The 7 Principles of Leave No Trace (LNT Principles) | Outdoor Ethics [VIDEO]


The Seven Principles of Leave No Trace provide an easily understood framework of minimum impact practices for anyone visiting the outdoors. 
https://en.wikipedia.org/wiki/Leave_No_Trace

Although Leave No Trace has its roots in backcountry settings, the Principles have been adapted so that they can be applied anywhere — from remote wilderness areas, to local parks and even in your own backyard. They also apply to almost every recreational activity. Each Principle covers a specific topic and provides detailed information for minimizing impacts.
https://lnt.org/why/7-principles/

The Seven Principles are well established and widely known, but they are not static. The Leave No Trace Center for Outdoor Ethics continually examines, evaluates and reshapes the Principles. The Center’s Education Department conducts research — including publishing scholarly articles in independent journals — to ensure that the Principles are up to date with the latest insights from biologists, land managers and other leaders in outdoor education.

The Seven Leave No Trace Principles
1. Plan ahead and prepare.                                       
2. Travel and camp on durable surfaces.                 
3. Dispose of waste properly.
4. Leave what you find.
5. Minimize campfire impacts (be careful with fire).
6. Respect wildlife.  
7. Be considerate of other visitors.



Leave No Trace provides a framework for outdoor recreation decision making, which is summarized in the following seven principles. Originally developed for the "backcountry", there are now also seven "frontcountry" principles as well.

Beyond Leave No Trace':

Educate yourself and others about the places you visit
Purchase only the equipment and clothing you need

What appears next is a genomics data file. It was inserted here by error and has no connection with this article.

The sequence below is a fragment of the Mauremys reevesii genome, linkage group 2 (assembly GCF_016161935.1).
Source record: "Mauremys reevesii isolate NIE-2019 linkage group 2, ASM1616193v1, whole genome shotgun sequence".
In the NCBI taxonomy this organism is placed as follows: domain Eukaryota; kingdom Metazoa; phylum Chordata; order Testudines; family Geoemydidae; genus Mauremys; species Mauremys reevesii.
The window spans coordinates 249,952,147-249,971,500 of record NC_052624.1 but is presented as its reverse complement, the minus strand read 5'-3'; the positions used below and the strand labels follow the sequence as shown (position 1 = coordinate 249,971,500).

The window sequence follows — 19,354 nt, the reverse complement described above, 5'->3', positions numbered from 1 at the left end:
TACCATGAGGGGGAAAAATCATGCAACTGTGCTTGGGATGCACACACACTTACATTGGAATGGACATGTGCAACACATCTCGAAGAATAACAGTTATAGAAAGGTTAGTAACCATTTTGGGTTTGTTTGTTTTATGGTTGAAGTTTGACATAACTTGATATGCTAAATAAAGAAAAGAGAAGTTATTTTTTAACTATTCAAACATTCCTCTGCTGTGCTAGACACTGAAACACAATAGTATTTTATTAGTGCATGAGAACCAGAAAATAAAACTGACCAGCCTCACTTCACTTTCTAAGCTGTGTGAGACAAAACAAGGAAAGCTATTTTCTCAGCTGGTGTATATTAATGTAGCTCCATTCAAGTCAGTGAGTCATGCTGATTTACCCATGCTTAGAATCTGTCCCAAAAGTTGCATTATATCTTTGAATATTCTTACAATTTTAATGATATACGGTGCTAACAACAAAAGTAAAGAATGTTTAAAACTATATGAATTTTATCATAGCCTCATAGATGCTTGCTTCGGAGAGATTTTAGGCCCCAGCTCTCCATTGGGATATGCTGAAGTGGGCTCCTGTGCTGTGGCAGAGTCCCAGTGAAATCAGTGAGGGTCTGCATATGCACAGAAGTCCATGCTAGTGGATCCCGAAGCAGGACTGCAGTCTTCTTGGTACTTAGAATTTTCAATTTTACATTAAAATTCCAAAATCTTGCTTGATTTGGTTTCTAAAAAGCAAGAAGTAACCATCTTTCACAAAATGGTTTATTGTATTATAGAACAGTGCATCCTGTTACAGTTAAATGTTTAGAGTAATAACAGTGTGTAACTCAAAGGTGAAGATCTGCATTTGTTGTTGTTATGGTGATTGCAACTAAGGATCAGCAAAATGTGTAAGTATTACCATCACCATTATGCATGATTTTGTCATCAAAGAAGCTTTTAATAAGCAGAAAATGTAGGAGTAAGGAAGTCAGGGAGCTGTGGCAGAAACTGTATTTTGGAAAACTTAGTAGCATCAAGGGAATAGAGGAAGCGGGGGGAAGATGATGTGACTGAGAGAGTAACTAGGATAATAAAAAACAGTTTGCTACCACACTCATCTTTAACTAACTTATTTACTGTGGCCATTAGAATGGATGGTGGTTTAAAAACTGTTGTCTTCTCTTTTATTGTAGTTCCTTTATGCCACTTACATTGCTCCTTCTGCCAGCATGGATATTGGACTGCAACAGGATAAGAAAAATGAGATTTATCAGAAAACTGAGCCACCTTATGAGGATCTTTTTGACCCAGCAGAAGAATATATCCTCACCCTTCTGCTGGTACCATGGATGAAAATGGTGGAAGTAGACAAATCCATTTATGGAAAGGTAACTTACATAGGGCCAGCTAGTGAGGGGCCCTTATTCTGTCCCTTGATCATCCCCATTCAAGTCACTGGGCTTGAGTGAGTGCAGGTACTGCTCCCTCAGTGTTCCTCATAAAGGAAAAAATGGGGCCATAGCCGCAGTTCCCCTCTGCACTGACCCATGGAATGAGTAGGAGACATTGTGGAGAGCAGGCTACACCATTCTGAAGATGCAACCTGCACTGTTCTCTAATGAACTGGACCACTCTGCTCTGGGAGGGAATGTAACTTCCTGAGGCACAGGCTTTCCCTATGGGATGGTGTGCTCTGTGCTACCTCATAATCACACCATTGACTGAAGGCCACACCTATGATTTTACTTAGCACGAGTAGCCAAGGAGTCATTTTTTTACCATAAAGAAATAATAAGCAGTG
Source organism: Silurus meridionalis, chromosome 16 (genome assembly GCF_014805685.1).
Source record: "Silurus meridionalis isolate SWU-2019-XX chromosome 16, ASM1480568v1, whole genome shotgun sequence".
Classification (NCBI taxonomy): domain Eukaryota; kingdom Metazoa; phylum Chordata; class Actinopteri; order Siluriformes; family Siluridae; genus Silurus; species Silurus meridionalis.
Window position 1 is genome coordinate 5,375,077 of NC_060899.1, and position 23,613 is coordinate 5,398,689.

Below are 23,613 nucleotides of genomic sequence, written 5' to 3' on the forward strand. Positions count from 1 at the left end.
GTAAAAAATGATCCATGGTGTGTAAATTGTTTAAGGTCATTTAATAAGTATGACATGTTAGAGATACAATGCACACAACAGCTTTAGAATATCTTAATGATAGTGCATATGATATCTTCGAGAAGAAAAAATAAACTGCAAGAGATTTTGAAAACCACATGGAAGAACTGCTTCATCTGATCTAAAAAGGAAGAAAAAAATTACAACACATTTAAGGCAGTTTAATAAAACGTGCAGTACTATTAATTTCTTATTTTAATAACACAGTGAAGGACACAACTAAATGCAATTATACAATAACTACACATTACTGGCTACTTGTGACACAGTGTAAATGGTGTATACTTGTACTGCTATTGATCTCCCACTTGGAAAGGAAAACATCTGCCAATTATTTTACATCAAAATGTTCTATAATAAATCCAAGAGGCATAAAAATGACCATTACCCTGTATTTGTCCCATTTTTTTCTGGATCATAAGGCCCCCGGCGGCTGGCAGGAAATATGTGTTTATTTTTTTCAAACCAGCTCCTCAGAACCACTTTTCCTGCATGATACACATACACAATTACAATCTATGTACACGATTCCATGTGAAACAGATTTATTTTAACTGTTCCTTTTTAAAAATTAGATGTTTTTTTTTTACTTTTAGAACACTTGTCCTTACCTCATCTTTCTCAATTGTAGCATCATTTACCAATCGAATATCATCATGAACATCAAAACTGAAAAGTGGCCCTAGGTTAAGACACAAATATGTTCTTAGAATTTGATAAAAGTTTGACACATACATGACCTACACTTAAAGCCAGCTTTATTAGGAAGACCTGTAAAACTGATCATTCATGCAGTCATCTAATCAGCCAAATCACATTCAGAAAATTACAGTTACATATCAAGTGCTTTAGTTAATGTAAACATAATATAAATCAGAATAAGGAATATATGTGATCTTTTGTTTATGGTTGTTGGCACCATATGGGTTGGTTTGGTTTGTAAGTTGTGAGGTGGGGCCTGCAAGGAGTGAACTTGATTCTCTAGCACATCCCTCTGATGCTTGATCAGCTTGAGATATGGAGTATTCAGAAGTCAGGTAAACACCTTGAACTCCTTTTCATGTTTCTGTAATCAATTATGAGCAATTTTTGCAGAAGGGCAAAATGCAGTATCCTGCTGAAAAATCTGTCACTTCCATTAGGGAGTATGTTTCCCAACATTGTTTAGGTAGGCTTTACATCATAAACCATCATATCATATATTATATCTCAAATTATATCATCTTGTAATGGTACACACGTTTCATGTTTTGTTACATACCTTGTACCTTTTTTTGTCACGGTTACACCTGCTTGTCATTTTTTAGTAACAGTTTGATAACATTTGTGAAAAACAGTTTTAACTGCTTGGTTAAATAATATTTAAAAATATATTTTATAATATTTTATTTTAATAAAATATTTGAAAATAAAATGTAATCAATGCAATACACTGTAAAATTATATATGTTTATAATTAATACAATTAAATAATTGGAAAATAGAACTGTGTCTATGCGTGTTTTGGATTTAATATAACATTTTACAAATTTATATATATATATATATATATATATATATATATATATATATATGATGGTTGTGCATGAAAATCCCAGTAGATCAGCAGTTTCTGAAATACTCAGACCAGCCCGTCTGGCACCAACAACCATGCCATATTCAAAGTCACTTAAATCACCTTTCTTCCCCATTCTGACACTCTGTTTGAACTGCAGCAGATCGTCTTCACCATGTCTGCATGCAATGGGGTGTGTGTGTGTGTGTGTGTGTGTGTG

Take care of the equipment and clothing you have
Make conscientious food, equipment, and clothing consumption choices
Minimize waste production
Reduce energy consumption
Get involved by conserving and restoring the places you visit

Three years later, Simon and Alagona responded to critiques of their 2009 article calling for a 'Beyond Leave No Trace' approach. They argued that they were not the first to explore LNT's history, that they "joined a growing chorus of researchers", and importantly that they "remain steadfast in our endorsement of LNT’s value and potential" but that they believe that "this simple ethic is not enough in a world of global capital circulation where the goods we produce and consume in order to enjoy the outdoors can have long-term and far-reaching social and environmental ramifications".[12] While dismissing the concerns of critics, they write that, firstly, Leave No Trace "could not exist in its current form without a plethora of consumer products;" secondly, that "the use of such products does not erase environmental impacts;" and thirdly that LNT "systematically obscures these impacts, displacements, and connections by encouraging the false belief that it is possible to 'leave no trace'"

Clean climbing. Leave the gate as you found it 
"Rules of the Trail" (as applied in Mountain biking)
The Country Code. Trail ethics. Tread Lightly!



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